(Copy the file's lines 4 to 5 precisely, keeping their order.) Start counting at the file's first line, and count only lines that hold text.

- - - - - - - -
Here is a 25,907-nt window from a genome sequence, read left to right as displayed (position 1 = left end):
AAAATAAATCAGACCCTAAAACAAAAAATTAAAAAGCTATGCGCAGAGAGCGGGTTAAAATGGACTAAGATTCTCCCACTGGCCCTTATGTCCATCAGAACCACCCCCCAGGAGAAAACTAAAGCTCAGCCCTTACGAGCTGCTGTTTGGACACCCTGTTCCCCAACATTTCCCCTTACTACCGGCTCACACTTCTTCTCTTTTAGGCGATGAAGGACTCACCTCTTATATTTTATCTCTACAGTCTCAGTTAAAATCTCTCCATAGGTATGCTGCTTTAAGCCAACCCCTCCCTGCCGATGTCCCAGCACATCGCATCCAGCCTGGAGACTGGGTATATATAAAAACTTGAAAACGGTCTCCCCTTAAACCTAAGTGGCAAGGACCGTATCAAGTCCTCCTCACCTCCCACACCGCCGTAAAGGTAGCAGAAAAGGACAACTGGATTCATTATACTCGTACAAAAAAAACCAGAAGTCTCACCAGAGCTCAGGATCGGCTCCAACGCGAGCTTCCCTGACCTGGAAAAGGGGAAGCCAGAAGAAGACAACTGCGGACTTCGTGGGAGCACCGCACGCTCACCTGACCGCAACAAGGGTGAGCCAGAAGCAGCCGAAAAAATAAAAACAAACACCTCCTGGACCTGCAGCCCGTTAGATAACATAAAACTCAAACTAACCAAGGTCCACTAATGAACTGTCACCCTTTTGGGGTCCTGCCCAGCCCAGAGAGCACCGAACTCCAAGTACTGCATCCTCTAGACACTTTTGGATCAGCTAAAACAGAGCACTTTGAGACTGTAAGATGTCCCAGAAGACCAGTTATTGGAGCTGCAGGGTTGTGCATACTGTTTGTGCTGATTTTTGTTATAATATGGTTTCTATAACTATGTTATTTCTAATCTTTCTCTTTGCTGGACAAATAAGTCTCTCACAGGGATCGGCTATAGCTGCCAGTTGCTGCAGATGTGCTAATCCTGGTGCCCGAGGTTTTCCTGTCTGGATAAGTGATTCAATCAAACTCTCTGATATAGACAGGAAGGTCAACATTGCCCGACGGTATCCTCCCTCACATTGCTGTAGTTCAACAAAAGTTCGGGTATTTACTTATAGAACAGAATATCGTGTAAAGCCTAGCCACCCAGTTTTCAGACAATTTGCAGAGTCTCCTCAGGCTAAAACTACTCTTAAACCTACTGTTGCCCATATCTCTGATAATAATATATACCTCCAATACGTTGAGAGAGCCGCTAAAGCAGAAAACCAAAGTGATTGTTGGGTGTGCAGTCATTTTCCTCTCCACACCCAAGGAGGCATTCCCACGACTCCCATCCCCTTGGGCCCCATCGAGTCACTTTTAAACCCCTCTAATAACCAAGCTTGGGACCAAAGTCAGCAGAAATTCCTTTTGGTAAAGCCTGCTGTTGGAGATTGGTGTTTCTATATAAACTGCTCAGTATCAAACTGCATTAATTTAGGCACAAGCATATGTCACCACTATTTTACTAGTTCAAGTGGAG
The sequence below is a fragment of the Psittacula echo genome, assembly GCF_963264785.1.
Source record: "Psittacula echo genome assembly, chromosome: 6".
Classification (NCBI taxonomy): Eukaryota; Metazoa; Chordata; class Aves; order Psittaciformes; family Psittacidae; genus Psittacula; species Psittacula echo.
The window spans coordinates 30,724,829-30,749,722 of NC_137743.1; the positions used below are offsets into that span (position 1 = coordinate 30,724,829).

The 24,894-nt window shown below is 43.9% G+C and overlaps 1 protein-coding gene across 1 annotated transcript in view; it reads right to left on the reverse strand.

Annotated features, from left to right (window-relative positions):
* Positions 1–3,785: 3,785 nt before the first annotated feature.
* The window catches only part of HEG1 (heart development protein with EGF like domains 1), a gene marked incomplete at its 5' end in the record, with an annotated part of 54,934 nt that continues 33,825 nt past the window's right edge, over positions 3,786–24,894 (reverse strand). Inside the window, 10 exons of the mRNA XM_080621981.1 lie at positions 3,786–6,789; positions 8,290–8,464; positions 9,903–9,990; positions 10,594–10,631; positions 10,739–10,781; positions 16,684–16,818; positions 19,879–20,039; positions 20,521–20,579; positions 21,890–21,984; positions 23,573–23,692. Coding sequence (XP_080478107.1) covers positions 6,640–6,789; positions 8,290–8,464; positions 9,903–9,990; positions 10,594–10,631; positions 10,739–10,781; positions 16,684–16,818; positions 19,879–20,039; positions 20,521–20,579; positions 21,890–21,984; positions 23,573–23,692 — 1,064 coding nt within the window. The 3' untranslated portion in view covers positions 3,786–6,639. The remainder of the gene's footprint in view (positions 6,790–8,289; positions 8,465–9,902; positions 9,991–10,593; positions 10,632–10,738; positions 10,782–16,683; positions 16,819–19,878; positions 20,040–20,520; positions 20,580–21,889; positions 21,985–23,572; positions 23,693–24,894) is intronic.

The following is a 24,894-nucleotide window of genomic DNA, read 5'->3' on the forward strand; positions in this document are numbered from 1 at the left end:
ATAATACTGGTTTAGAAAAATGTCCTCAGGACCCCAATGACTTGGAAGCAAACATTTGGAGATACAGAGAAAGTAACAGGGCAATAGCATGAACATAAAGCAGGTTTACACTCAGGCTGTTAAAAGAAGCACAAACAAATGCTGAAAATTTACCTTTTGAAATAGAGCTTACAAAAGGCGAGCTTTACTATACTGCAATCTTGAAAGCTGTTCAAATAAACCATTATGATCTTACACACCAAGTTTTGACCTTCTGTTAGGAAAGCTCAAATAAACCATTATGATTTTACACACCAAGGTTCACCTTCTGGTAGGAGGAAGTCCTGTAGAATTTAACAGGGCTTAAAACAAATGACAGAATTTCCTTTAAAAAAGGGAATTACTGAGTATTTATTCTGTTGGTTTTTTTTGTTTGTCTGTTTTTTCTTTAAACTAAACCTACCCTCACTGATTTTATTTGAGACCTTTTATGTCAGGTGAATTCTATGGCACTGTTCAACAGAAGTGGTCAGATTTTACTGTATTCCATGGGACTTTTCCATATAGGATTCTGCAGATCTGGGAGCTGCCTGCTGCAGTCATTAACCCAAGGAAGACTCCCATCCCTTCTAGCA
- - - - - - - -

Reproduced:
Source record: "Psittacula echo genome assembly, chromosome: 6".
Classification (NCBI taxonomy): Eukaryota; Metazoa; Chordata; class Aves; order Psittaciformes; family Psittacidae; genus Psittacula; species Psittacula echo.